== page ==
A quick roundup of what the usual malefactors are up to.
First as usual is Wizards of the Coast. They’ve sent a cease and desist letter to Masterplan, a tool being developed for D&D 4e adventure/campaign planning. They had coded a hook to connect, using your own D&D Insider subscription, to pull in monsters and whatnot. Naturally WotC’s reaction is “Shut down or we’ll sue you!”
This one is even sketchier than usual though, legally. It is pulling information using YOUR Insider account via their publicly available interface. That’s a lot more like the RIAA saying you can’t burn an mp3 you bought to a CD so you can listen to it in your car.
Why anyone would even try to do anything for 4e, I don’t know. It’s obvious that Wizards of the Coast will just come shit on you, sooner or later. Forget them, they’ve killed official D&D, move on.
Second is Catalyst Games. They’ve defeated an immediate ruling on the Chapter 7 request to declare them insolvent and take their stuff to pay all the peple they’re stiffing, but it goes to court on June 18. Looks like they’re just happily moving forward with their six-figure thief as CEO and conducting business as usual, yay. Time will tell if Topps will pull the license, or if subcontracting to a criminal enterprise is OK with them.
Jim Shipman of Outlaw Press surfaces every once in a while to re-open a Lulu or EBay or similar storefront to hawk his illegal Tunnels & Trolls wares before people report him to the provider and have him shut down. He is apparently still able to find suckers, though!
Things have been ongoing but with no new specific major incidents; I declare the RPG Sector Terror Alert to be at Yellow.
EDIT: I forgot one – Palladium Games is suing a computer game outfit called Trion for daring to make a computer game called “Rift: Planes of Telara.” Their request for a restraining order to stop them from showing their game at E3 failed but of course there’s more to come. Story courtesy Living Dice.
God Damn RPG Terrorists!
What mxyzplk fails to mention, of course, is that the problem with Masterplan wasn’t Compendium integration, but rather the fact that instead of simply grabbing items from the Compendium as they were requested, Masterplan simply downloaded THE ENTIRE COMPENDIUM to the user’s hard drive. DDI is a subscription-based service that already lets its users get away with a permanent copy of the Character Builder and Monster Builders for the cost of a 1-month subscription. Allowing the Compendium to be downloaded in its entirety would mean that DDI’s utility as a subscription service would be severely curtailed. DDI is so inexpensive because it’s presented as a subscription service, with the understanding that most users will continue to pay for the use of their service and products. By allowing everything to be localized to the subscriber’s computer, you are giving the subscriber very little incentive to continue paying that subscription fee – and that’s exactly what prior versions of Masterplan have done.
Allowing the download of the entire Compendium was not a great idea, and WotC is fully within their rights to curtail that. Masterplan, to their great credit, has responded in a very mature manner, removing the download links to their older versions and releasing a new version that lacks Compendium integration while they work on a solution. The ideal path to take would be to include Compendium integration, but to only pull material as requested, in the same way that a Compendium search does.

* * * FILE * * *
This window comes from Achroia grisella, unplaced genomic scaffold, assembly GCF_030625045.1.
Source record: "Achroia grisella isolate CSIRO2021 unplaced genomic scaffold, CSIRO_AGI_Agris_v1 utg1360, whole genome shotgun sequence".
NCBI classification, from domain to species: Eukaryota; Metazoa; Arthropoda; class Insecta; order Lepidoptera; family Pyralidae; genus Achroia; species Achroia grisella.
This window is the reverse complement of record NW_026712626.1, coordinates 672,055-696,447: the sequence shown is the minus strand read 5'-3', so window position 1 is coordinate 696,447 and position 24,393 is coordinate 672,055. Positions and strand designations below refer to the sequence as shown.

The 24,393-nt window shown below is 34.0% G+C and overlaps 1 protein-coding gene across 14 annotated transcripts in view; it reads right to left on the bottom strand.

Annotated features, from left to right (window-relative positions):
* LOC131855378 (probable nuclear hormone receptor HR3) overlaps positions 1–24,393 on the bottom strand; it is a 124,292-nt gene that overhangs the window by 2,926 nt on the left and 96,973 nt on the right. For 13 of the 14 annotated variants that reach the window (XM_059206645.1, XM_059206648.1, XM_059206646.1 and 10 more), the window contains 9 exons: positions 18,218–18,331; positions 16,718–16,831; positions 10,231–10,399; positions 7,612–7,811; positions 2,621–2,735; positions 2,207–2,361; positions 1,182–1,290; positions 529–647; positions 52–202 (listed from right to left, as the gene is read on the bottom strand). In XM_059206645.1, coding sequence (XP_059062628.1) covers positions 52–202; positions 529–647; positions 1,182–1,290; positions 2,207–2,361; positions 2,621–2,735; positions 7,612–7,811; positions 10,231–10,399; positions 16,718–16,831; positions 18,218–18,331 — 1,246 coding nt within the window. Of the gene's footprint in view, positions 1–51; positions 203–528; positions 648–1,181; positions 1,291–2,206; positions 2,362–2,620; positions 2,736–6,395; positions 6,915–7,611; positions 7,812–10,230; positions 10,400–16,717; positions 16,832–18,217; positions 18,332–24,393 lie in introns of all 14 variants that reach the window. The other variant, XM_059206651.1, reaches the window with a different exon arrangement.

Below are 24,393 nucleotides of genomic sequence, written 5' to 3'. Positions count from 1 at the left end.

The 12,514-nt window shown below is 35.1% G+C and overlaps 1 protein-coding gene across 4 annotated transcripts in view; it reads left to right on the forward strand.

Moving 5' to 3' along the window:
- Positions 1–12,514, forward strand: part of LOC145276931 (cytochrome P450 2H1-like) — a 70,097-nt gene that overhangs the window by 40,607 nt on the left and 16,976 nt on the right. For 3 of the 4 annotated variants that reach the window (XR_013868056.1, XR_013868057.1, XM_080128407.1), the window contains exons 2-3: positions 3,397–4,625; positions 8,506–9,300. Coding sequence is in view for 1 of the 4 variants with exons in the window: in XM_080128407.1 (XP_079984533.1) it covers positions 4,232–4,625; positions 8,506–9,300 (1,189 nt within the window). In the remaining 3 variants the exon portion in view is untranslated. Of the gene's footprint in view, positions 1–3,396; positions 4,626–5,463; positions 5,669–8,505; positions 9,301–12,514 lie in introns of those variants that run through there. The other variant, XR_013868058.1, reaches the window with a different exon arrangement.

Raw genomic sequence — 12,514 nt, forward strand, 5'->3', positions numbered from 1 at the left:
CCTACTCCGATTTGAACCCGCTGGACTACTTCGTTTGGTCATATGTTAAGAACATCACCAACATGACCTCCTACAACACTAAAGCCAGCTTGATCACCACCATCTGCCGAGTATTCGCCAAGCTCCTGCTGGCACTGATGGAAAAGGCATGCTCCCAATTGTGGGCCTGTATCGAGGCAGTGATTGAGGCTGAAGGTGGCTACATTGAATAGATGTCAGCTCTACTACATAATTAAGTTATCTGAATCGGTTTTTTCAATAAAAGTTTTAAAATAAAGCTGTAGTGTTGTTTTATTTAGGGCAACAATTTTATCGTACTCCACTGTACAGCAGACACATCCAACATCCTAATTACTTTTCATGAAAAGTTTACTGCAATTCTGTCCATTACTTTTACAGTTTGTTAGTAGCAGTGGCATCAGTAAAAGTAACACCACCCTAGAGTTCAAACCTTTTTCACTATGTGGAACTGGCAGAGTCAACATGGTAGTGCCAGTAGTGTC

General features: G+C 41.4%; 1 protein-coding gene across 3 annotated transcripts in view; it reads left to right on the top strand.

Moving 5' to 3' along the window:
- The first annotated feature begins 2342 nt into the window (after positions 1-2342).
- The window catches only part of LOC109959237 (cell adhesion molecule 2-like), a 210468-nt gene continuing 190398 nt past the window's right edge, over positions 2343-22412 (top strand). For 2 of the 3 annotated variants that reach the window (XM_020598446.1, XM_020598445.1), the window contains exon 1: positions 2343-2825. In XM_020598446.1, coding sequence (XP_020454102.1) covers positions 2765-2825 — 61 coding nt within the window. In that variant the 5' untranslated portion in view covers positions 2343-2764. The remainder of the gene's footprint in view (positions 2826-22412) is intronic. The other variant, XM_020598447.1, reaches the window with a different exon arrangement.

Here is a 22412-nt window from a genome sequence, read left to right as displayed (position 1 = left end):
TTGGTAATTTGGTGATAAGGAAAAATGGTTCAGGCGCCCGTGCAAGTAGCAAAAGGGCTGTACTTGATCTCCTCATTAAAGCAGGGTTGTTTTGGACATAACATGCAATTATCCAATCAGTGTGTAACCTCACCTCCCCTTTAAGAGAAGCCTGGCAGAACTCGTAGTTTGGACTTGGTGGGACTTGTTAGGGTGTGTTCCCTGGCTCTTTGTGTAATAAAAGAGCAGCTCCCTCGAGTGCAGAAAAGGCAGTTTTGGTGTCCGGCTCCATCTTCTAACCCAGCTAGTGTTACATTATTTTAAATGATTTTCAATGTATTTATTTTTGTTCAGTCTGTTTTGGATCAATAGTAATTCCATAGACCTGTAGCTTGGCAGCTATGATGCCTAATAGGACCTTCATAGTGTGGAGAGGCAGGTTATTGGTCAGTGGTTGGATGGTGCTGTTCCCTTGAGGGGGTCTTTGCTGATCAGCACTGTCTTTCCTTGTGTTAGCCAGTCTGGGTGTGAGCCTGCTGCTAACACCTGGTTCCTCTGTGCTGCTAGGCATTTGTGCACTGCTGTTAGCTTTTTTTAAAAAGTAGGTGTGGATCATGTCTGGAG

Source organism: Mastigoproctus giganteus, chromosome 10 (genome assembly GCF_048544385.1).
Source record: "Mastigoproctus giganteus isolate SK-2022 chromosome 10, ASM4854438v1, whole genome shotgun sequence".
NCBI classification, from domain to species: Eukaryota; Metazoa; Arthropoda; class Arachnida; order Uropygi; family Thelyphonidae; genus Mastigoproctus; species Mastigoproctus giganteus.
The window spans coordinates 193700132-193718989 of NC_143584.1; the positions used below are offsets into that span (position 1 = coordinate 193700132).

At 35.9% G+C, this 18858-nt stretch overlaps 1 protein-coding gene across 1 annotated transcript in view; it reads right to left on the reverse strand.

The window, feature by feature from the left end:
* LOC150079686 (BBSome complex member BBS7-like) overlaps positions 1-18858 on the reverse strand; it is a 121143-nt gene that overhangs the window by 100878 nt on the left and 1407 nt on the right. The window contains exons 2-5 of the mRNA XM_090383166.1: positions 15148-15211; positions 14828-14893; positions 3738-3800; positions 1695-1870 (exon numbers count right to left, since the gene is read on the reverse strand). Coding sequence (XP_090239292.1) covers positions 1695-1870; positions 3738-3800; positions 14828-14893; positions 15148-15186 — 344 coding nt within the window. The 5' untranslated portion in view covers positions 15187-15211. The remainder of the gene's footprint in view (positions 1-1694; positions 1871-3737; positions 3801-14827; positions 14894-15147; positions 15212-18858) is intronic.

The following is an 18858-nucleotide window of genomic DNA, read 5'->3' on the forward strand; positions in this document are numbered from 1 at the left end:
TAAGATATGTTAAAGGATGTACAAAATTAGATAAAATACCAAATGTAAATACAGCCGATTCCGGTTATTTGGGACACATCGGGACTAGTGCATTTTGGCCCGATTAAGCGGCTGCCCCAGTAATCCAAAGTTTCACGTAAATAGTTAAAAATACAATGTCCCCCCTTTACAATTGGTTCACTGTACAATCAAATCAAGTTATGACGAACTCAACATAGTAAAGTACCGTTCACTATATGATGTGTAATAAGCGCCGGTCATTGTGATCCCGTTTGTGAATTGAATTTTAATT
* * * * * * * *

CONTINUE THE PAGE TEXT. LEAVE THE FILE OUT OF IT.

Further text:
I should also add that there are plenty of 4e-focused apps out there that haven’t been bothered at all by WotC because they abide by the guidelines set up for that purpose. Masterplan didn’t, everyone knew it, and a lot of people expected them to see some sort of response from WotC. No one was surprised when it happened.
Ah, Scott Betts, WotC apologist. Dude, no matter what WotC does you’re always out there saying “But it was TOTALLY reasonable and ABSOLUTELY their right and of COURSE they should do it”. You’ve lost all credibility with me, it’s the same song no matter what they do. If you only defended, say, 9 out of 10 boneheaded things WotC did, I’d think you honestly believed it.
You can believe what you want about me, mxyzplk. I explained the situation factually, without hyperbole or sensationalism, which is more than can be said for your original post. Your audience can choose who they want to lend their credibility, and if they choose you over me, that’s fine. You omitted a number of points that are CRITICAL to the understanding of this issue, points that – if explained! – would have cast the entire situation in a different light.
You can have your sensationalist blog if you want – it’s yours to create, and it’s yours to refer to your own analysis as “gaming industry terrorist watch,” but your blog is public, and anyone can read it and comment on it. I can’t sit here and read what you publish without feeling obligated to set the record straight, because your selective criticism and bias does your audience a disservice, and by extension does the entire hobby a disservice.
Your blog will have improved when you’re able to move on, but up until that point it remains the RPG equivalent of a partisan tabloid.
I’m sure you feel that makes *your* unthinking partisanship morally justified. Enjoy.
Shipman/Outlaw Press has indeed surfaced again.
There’s a new thread about it on RPGNet:
A great blog series following the Palladium vs Trion thing is here: http://www.jasonrichards.net/2010/06/nerd-fight-highlights-of-palladium-vs.html Livingdice.com is the best primary source, but Jason’s analysis is hilarious.
Oh snap, Palladium’s lawsuit has been summarily dismissed. http://www.livingdice.com/4570/palladium-books-v-trion-worlds-rifts-trademark-dispute-the-court-ruled/